My dad and mom haven’t spoken since my mom got with her present wife. For 3 years, I didn’t speak to her either. This was a catalyst: at my son’s science fair, my mom’s wife took me aside and told me to tell my dad to not call my mom because it upset my mom. My mom apparently needed something and rather than advocate for it, she had her wife get me involved. But, that’s what happens when people think a child is stronger and more well-equipped than a parent. You become the person with agency. My dad still does it. He rails on about my mom’s wife and I have to step in and remind him that my mom is a fully capable human being and not a puppet of her wife’s. If my dad is mad at my mom, he can’t blame her partner; he has to hold my mom accountable for her actions.

My mom hates being accountable. My parents were able to stay married for so long because they were chronic pot smokers and drinkers. My mom became sober a few years ago because her wife threatened to leave if she didn’t get straight and deal with their marriage. It’s a little sad when your mom will do something for a partner and not for you, even though you spent your childhood begging for it. My mom actually asked my junior high and high school friends to smoke her out. I guess my mom needed to be ready to quit and just wasn’t until recently. Now, my mom talks about how much more she could have done with her life if she hadn’t checked out for decades.

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Nowadays, I talk to my dad almost every day. I never would have predicted that. But, when I started raising a child and was still raising my mom, I realized a lot. My dad didn’t react to things well and I won’t ever, ever defend him on that. I now recognize what working graveyard and trying to hang with a day shift family does. I know what it is to try to create a home without help. I know that parenting isn’t what my mom represented it as. Apparently, I was in charge of myself after I hit 12. Why? I wasn’t making good decisions: I spent every morning as a latch key kid buying candy at the local mini-mart. I also know that my dad had a shit upbringing and has spent his life as an injured animal. He snarls and bites. My mom exerts power by pushing people to that point and then crying. She likely doesn’t do it on purpose, but it works. New people will line up to protect her. My father, the beaten dog, and my mom, the canny fox.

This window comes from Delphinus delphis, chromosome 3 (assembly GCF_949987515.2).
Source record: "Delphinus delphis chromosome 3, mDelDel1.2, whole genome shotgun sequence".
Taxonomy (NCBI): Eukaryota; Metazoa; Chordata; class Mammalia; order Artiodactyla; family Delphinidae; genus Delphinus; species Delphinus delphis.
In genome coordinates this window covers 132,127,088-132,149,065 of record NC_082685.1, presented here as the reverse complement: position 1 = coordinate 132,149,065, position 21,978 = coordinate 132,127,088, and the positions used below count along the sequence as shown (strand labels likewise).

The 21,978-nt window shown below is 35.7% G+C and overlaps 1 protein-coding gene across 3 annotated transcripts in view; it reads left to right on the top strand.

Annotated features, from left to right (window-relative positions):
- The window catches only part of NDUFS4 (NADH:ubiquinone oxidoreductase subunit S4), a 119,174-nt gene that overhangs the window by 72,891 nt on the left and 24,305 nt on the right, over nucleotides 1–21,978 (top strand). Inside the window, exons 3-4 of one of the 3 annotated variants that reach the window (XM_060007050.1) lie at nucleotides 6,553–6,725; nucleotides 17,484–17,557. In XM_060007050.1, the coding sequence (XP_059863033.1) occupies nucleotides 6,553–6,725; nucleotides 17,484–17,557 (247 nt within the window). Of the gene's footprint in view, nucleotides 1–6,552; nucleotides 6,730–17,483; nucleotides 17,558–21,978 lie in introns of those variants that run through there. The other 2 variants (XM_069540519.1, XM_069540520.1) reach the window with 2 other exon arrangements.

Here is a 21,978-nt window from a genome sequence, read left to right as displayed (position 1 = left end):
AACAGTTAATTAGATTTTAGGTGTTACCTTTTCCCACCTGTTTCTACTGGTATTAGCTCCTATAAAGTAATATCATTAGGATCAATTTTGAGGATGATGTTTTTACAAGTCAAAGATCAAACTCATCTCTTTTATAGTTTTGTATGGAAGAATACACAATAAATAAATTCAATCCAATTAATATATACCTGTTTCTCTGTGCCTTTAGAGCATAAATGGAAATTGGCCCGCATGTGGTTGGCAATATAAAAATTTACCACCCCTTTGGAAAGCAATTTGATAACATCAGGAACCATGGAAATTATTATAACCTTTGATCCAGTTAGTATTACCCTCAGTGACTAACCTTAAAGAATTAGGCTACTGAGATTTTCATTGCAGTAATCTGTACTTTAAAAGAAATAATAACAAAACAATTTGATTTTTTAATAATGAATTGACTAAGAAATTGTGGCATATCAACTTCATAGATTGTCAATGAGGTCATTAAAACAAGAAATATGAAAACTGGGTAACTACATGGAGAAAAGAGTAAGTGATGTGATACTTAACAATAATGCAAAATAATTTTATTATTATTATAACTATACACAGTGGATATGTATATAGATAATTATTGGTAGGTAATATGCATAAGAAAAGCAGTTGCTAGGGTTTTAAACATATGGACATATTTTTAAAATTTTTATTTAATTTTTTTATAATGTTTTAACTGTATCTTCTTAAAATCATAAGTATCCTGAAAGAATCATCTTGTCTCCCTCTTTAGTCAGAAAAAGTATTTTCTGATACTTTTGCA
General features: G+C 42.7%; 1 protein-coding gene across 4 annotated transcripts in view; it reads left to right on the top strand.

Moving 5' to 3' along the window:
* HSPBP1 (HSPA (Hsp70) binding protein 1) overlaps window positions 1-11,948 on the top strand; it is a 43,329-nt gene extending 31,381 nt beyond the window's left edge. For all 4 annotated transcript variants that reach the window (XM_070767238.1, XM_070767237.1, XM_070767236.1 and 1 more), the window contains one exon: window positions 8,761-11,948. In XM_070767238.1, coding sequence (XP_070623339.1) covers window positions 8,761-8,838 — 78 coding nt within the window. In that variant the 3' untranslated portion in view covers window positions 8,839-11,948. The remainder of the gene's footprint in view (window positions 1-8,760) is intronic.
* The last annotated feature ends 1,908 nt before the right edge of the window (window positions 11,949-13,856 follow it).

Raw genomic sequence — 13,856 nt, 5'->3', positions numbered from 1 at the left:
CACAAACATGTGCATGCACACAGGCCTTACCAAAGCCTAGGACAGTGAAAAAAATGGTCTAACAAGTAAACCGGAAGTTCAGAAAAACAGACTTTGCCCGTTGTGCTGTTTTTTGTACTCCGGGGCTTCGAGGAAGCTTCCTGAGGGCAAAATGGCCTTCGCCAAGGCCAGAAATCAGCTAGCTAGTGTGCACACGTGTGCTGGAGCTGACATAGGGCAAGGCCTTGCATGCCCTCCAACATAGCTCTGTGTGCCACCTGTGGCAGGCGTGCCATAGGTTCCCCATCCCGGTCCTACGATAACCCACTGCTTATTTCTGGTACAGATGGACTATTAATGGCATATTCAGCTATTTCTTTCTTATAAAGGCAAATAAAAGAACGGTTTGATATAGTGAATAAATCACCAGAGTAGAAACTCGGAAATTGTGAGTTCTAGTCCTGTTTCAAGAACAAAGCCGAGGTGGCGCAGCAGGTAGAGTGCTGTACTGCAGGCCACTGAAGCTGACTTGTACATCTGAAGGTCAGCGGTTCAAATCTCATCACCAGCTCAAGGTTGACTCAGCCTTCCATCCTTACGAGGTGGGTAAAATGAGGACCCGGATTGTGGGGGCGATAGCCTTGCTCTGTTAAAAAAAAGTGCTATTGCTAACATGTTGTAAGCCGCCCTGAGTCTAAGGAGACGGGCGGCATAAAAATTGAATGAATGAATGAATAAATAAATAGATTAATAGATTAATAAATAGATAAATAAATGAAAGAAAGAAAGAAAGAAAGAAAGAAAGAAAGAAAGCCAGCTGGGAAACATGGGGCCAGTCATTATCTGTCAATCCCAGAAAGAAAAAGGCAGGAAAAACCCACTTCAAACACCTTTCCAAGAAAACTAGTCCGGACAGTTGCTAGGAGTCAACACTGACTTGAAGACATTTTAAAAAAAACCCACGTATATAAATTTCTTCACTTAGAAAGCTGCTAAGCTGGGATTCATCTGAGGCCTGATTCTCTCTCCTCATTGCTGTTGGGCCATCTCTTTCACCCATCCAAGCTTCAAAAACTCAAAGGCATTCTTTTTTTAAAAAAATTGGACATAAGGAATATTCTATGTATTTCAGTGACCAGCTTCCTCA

My mom and dad aren’t perfect and my relationship with them isn’t either. Any time my mom and I got into a fight, she would say one of two things: “There’s no point in fighting with you; I won’t ever win” and “You’ll be sorry when I am dead.” She isn’t wrong on either point. I will call my mom today and I already bought her a present. I will probably see her soon and be glad that I have. But, I am also glad I took a break from her. On our current footing, I can love her, but I don’t have to protect her and I am happy for that every day. I do wish that she could have gotten the joy from me that she got from people wanting to have sex with her and I wish she had wanted to protect me. But, I like my life and it is the life my mother gave me.

TL;DR: My mom is fucked up and I love her.